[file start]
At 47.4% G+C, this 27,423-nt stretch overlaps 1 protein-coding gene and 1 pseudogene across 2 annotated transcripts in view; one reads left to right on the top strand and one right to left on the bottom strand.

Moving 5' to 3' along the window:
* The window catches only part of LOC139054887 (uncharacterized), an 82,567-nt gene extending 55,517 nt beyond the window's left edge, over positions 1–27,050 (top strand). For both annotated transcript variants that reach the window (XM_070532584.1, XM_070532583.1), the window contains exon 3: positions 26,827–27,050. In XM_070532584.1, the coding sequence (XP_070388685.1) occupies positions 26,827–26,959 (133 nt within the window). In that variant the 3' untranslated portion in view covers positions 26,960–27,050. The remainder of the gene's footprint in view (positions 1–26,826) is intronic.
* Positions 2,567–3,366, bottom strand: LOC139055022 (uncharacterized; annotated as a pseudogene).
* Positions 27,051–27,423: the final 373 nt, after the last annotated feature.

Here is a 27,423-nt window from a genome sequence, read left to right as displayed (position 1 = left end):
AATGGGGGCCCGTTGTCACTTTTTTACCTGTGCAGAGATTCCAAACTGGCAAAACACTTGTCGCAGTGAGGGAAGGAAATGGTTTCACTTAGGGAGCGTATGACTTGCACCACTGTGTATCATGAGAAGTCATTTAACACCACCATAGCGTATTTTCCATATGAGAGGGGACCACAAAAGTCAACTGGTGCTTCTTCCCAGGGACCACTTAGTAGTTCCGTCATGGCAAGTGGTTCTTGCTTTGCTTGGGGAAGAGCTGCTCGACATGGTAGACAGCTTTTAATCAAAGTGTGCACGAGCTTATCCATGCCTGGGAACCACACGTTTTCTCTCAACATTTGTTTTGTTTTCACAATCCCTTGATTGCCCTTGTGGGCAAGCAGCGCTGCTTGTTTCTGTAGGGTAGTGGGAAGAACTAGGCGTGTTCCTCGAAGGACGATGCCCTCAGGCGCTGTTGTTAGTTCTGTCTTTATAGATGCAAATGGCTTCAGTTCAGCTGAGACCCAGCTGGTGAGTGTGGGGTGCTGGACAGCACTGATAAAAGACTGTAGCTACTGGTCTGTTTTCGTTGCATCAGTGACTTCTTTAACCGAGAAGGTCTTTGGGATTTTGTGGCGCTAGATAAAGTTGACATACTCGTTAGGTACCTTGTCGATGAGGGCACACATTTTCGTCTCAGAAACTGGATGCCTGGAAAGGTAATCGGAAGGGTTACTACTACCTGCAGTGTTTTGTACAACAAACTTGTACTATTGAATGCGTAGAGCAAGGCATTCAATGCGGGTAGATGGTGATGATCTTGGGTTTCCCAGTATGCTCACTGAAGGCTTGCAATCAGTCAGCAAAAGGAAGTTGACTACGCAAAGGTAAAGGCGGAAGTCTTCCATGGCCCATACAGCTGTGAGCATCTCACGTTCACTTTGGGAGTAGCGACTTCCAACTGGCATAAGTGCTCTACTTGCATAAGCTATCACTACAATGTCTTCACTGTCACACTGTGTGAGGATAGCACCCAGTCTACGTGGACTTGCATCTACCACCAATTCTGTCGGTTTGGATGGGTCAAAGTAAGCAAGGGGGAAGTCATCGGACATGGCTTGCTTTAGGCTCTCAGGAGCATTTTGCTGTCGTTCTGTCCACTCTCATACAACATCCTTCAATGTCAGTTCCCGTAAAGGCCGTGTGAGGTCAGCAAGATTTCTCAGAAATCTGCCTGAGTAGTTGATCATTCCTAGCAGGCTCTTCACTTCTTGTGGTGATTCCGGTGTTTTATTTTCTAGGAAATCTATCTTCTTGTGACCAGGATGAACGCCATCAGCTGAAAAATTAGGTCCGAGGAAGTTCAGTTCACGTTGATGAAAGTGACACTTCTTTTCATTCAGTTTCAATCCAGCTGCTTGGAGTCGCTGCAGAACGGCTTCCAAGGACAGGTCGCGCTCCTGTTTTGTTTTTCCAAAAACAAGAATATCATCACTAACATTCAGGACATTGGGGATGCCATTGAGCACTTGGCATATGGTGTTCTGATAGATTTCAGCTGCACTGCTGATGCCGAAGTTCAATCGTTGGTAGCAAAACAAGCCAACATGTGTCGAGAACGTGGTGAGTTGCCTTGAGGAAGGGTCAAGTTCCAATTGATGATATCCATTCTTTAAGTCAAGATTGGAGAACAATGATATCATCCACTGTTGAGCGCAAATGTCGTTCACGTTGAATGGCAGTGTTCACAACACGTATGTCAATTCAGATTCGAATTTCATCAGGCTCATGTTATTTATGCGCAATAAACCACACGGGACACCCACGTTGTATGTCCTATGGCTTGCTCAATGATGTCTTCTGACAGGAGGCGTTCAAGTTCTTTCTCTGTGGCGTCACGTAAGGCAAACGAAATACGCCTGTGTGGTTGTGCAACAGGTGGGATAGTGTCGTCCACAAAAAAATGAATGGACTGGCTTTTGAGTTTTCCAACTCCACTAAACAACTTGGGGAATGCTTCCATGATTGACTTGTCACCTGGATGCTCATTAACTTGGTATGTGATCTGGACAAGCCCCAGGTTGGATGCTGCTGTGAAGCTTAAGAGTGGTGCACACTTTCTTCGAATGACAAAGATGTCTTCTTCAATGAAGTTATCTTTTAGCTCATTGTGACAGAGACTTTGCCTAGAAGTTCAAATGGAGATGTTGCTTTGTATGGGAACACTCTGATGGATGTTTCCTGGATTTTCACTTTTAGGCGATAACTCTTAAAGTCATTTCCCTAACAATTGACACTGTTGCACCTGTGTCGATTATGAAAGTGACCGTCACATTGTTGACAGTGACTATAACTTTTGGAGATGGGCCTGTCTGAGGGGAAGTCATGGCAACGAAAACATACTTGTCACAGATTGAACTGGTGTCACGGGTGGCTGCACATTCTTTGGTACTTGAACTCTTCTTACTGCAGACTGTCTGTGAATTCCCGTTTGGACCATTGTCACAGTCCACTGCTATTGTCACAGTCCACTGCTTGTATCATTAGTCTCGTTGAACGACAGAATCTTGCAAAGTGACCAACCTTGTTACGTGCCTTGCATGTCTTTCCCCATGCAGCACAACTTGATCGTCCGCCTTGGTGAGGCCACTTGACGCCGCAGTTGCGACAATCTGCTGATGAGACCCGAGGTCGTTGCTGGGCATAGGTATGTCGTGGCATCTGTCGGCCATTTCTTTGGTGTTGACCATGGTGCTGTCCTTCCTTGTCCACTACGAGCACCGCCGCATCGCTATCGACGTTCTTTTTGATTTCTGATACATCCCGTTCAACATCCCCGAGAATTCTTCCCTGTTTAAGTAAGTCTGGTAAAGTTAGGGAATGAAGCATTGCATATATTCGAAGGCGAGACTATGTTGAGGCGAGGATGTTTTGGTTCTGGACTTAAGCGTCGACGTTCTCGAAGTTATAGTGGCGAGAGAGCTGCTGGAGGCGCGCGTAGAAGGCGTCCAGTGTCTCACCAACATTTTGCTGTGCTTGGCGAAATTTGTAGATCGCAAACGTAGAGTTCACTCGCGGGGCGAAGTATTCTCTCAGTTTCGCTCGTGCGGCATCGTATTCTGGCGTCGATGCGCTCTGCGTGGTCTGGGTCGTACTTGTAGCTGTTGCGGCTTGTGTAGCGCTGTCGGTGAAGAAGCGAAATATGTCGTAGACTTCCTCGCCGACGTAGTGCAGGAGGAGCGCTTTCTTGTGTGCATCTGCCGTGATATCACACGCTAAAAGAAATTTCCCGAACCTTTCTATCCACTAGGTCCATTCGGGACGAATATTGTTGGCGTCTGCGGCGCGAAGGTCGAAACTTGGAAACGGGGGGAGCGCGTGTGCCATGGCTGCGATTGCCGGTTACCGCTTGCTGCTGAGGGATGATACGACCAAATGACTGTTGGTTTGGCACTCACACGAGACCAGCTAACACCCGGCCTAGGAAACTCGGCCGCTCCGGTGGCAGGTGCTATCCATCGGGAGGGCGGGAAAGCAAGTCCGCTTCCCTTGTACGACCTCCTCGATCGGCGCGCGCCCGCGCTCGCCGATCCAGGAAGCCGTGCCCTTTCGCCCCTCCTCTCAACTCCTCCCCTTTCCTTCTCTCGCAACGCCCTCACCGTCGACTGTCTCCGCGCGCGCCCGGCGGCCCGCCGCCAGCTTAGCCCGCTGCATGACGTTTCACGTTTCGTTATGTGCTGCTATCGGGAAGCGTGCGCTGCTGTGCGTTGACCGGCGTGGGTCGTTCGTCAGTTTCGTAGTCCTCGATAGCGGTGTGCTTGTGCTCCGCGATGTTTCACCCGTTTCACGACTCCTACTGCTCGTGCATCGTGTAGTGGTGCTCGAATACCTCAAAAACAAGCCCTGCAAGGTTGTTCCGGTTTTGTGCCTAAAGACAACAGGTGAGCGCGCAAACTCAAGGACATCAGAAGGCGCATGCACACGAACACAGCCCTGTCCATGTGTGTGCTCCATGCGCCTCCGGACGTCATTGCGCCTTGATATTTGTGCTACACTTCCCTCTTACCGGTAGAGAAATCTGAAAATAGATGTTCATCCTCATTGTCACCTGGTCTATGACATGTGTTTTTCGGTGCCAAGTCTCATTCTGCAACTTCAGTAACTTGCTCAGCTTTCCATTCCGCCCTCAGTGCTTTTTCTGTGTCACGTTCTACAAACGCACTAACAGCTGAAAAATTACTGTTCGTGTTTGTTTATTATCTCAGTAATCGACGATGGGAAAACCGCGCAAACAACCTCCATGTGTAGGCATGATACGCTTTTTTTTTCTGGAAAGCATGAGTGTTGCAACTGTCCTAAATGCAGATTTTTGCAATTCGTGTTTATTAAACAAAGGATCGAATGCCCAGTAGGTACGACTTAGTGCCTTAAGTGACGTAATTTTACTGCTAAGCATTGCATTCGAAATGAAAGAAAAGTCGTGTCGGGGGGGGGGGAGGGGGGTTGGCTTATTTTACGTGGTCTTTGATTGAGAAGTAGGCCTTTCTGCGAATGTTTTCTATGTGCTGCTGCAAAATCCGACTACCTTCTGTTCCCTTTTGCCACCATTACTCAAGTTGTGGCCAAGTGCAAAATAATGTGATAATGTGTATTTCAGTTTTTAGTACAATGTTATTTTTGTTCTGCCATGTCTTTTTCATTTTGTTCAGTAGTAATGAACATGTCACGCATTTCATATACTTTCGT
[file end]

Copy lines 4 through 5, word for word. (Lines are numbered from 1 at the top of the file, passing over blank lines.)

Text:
* Positions 2,567–3,366, bottom strand: LOC139055022 (uncharacterized; annotated as a pseudogene).
* Positions 27,051–27,423: the final 373 nt, after the last annotated feature.